July 26, 2016
It wasn't a replay of the latest home run blast by David Ortiz on the Jumbotron in Fenway Park's right center field, but hundreds inside the park still watched the screen. There were no vendors on Yawkey Way selling hotdogs, popcorn or giant foam fingers, but it was still crowded with people milling about expectantly.
Instead of baseball fans, the streets outside Fenway on Saturday morning were filled with hundreds of runners, bouncing on their toes, stretching and arranging headphones. Hundreds more inside the park watched the scene on the Jumbotron. They were there for the seventh annual Run to Home Base, a 9-kilometer run designed to raise awareness about the struggles American soldiers face after serving in combat zones, particularly with post-traumatic stress disorder (PTSD) and traumatic brain injuries (TBI).
Temperatures soared Saturday, easily topping 80 degrees by the time the first finishers emerged in center field and made their way around the field to step on home plate and complete their run. But the difficult conditions weren't enough to discourage many runners and walkers. Several pointed out that soldiers endure far worse protecting American freedoms.
U.S. Air Force Capt. Kyle Larson was among the first to cross home plate to complete his fourth Run to Home Base. "This is the hottest by far. Very tough," he said. Larson, who is stationed at Hanscom Air Force Base just outside Boston, said everyone in the military knows at least one person who struggles with PTSD or related conditions. Running to support treatment options and research, he said, is an easy decision. "You can't not do it. If you're in the Air Force or military around here, it's kind of your duty to come and do these things," he said. "Everyone knows someone affected if you're in the military, so this should hit home to everybody."
Larson didn't exaggerate. An estimated one in three returning soldiers suffer from what Run to Home Base calls the "invisible wounds of war." Since Sept. 11, 2011, close to 3 million servicemembers have deployed overseas. Twenty-two veterans commit suicide every day.
It was during a visit to Walter Reed Army Medical Center following the Red Sox 2007 World Series win that Red Sox Chairman Tom Werner pledged to help address the challenges so many returning soldiers faced. The Red Sox Foundation partnered with Massachusetts General Hospital to create Run to Home Base, the only partnership between an academic medical center and a Major League Baseball team in the world. Since then, it has become a National Center for Excellence and has treated more than 9,000 veterans and family members and trained more than 12,000 clinicians across the country. It is the largest private clinic treating PTSD and TBI, as well as anxiety, depression and substance use disorders. Since 2009, the Run to Home Base 9K has raised more than $18 million.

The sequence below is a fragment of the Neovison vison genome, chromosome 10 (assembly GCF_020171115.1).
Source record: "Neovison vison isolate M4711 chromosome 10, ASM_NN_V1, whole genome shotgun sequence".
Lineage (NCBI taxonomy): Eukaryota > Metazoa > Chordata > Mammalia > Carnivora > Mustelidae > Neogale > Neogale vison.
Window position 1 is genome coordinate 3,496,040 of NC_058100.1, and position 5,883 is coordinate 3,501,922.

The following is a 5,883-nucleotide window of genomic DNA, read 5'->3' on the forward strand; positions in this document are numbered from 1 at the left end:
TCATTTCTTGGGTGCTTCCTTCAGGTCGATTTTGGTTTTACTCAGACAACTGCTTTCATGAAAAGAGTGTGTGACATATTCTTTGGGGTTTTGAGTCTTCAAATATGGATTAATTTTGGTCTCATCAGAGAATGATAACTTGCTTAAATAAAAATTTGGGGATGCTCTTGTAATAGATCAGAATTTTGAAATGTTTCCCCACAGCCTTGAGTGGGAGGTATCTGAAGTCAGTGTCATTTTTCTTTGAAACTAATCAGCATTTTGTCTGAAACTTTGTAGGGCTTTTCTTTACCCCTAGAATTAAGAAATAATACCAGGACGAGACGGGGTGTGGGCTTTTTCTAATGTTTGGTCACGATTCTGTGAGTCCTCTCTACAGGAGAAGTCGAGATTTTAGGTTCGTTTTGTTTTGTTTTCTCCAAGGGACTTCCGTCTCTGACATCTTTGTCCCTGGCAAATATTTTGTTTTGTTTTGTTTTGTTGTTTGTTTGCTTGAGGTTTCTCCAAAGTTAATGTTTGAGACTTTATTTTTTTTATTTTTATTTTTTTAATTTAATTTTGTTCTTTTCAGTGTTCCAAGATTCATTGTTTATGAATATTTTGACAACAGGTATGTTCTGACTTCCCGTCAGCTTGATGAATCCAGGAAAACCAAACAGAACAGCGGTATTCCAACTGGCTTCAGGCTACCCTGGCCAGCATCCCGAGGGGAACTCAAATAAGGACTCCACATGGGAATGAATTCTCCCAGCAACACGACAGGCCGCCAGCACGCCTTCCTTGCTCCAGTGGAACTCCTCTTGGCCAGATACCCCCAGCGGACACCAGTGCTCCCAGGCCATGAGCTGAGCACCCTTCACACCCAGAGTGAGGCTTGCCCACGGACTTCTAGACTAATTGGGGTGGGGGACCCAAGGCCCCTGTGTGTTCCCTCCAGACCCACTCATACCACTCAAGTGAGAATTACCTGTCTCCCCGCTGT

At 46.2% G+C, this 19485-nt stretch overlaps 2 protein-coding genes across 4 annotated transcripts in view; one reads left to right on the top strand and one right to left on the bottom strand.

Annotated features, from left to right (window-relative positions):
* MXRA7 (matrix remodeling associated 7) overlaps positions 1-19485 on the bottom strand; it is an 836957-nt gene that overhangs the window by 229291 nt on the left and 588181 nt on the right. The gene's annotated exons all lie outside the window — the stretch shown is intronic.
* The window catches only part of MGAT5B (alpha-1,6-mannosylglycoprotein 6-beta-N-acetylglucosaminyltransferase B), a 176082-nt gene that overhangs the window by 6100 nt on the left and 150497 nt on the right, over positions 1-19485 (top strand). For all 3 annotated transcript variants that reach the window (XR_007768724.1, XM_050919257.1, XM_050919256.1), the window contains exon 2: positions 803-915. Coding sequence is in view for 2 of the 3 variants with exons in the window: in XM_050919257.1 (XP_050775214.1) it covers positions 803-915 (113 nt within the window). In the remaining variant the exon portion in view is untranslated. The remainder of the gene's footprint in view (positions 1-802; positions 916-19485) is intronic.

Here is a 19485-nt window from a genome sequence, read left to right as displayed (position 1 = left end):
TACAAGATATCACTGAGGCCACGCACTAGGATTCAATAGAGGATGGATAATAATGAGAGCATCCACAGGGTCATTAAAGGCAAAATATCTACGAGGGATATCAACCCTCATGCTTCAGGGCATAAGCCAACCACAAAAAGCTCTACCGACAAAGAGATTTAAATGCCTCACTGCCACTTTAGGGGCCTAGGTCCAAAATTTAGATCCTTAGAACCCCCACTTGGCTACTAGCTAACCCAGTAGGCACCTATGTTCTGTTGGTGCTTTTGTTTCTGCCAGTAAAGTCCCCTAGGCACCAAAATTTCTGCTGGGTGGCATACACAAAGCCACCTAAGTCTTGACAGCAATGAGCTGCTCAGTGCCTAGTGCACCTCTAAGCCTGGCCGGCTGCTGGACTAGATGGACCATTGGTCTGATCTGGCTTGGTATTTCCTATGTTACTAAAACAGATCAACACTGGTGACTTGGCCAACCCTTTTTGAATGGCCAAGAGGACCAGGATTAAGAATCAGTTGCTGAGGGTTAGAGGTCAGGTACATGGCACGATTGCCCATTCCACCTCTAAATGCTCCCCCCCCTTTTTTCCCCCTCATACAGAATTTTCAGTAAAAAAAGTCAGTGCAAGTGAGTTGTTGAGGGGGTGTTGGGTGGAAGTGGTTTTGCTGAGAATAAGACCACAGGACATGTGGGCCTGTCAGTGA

Southern New Hampshire University Associate Dean of Academics Matthew Belanger was one of the first of about 80 SNHU runners to finish Saturday. He said it was among the toughest races he's completed, but that being a part of a large SNHU contingent as well as the crowd of supporters along the route helped motivate him. So did thinking about what soldiers sacrifice for their country, he said. Watching a soldier in full fatigues and heavy pack running the same race in the same heat can make you push a little harder, he said.
"You're out there running and you're thinking about what people are doing overseas, and then you're seeing people running in their full (fatigues) carrying a flag and they're passing me," Belanger said. "You know, everything that I do doesn't compare to what these guys and women are doing every single day. It definitely helped along the way."
U.S. Army Staff Sgt. Alton Dean was one of those soldiers who completed the race clad in fatigues and combat boots. He also had a large pack on his back, tags with the names of fallen soldiers dangled from it. The pack weighed 22 pounds, he said, one pound for each of the 22 veterans who commit suicide daily. That weight, Dean said, is less than what some soldiers are burdened with upon their return. "We've been doing this since day one in the military. We carry the weight. It's what we do," Dean said. "Especially at an event like this, it represents the burden that our struggling veterans who came home have."
Amelia Manning, executive vice president of SNHU College of Online and Continuing Education, said she was also inspired along the route by the veterans and soldiers running alongside here.
"This was really super meaningful to be part of this. It's so cool to see the veterans running with their flags. Even though it's hot, they're running with their flags. I'm like, 'I can't stop because they're carrying something that's heavier than I am,'" she said. "I think the Home Base program is doing incredible work in terms of helping people to heal and find their way back from their injuries from the war."
More than 2,200 guests visited campus for an action-packed line up of homecoming events Oct. 13-15, and alumni and students checked in on social media from Tennessee, Minnesota, and Italy.
SNHU unveiled its 24th mini-pitch to help in-need communities across the country. This one was built in partnership with the LA Galaxy Foundation in possibly the neediest of communities.